Construction Outlook: Tight Labor Force, Increased Caution Will Continue To Impact Construction Come 2017
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The construction industry continued to see robust activity within all property sectors nationwide as of Q3, despite a deceleration in industry growth.
As companies continue to cut costs by shrinking office space and consolidating business units, uncertainties surrounding declining workloads persist. Coupled with the Fed's rate hike this month and lackluster economic growth, experts predict construction costs will continue to rise.
That's according to JLL's latest Construction Outlook report. The firm outlined three themes that will continue to have great impact on the construction industry in the coming months—risk, labor and technology.
As the economy enters its seventh year of expansion, experts are seeing signs of slowing growth—as evidenced by a more cautious tone among banks, developers and contractors. Commercial lending continues to tighten and banks are growing even more selective. But construction volume continues to grow, though JLL reports firms focused on government projects and infrastructure may experience some uncertainty in the coming months depending on the new policies of President-elect Donald Trump and his administration.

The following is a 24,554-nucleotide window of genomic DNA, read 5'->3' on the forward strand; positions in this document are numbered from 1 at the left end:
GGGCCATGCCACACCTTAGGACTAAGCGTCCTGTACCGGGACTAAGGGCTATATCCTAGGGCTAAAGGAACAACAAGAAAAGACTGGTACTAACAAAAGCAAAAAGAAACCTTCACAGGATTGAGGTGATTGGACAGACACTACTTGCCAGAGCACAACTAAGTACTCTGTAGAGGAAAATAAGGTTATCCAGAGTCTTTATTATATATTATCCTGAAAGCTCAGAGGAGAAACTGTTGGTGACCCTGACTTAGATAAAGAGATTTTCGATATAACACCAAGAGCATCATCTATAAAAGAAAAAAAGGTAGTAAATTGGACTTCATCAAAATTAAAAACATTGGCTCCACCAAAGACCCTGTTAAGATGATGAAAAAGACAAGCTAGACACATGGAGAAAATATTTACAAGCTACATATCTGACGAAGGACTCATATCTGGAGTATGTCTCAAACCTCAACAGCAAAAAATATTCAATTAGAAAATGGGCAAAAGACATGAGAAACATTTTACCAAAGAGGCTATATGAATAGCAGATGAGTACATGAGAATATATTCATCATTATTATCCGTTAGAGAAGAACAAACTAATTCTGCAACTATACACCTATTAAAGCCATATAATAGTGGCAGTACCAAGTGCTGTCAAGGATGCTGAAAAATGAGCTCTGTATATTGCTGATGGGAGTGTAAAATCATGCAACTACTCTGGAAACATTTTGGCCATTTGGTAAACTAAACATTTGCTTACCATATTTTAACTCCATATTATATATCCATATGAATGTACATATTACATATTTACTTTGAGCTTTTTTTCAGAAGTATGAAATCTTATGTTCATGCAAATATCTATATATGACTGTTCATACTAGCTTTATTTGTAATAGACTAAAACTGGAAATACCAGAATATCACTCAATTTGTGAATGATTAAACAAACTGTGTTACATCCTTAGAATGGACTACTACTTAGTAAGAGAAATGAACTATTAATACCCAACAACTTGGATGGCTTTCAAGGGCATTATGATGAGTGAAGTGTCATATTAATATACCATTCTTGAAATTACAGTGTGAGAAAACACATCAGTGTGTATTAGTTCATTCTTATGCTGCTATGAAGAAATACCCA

Though the US labor market is making strides—adding an average 181,000 new jobs a month with unemployment dropping to 4.6% in November—the construction labor force is dwindling. JLL reports construction starts, backlogs and pipelines are all within cyclical highs, but a lack of labor is stalling efforts. The industry is expected to continue to see a labor crunch until late 2017, when JLL reports there will be a softening in the industry due to slowing demand in oversaturated markets. Experts also project construction clients will begin to turn their attention to adaptive reuse products over new construction next year.
As firms continue to consolidate office space to cut costs, developers are looking to tech innovations to streamline the process—think virtual reality, IoT and cloud computing. Contractors, project managers and the like are embracing software, hardware and the sharing economy to boost productivity on the job, JLL reports. New software solutions continue to surface, providing apps and programs that allow workers to share access to information throughout the entire process, and drones continue to grow in popularity. Even shared-economy companies similar to Uber and Airbnb have hit the construction industry. Take Yard Club, for example—the company allows contractors to rent heavy-duty equipment to different firms when it's not in use.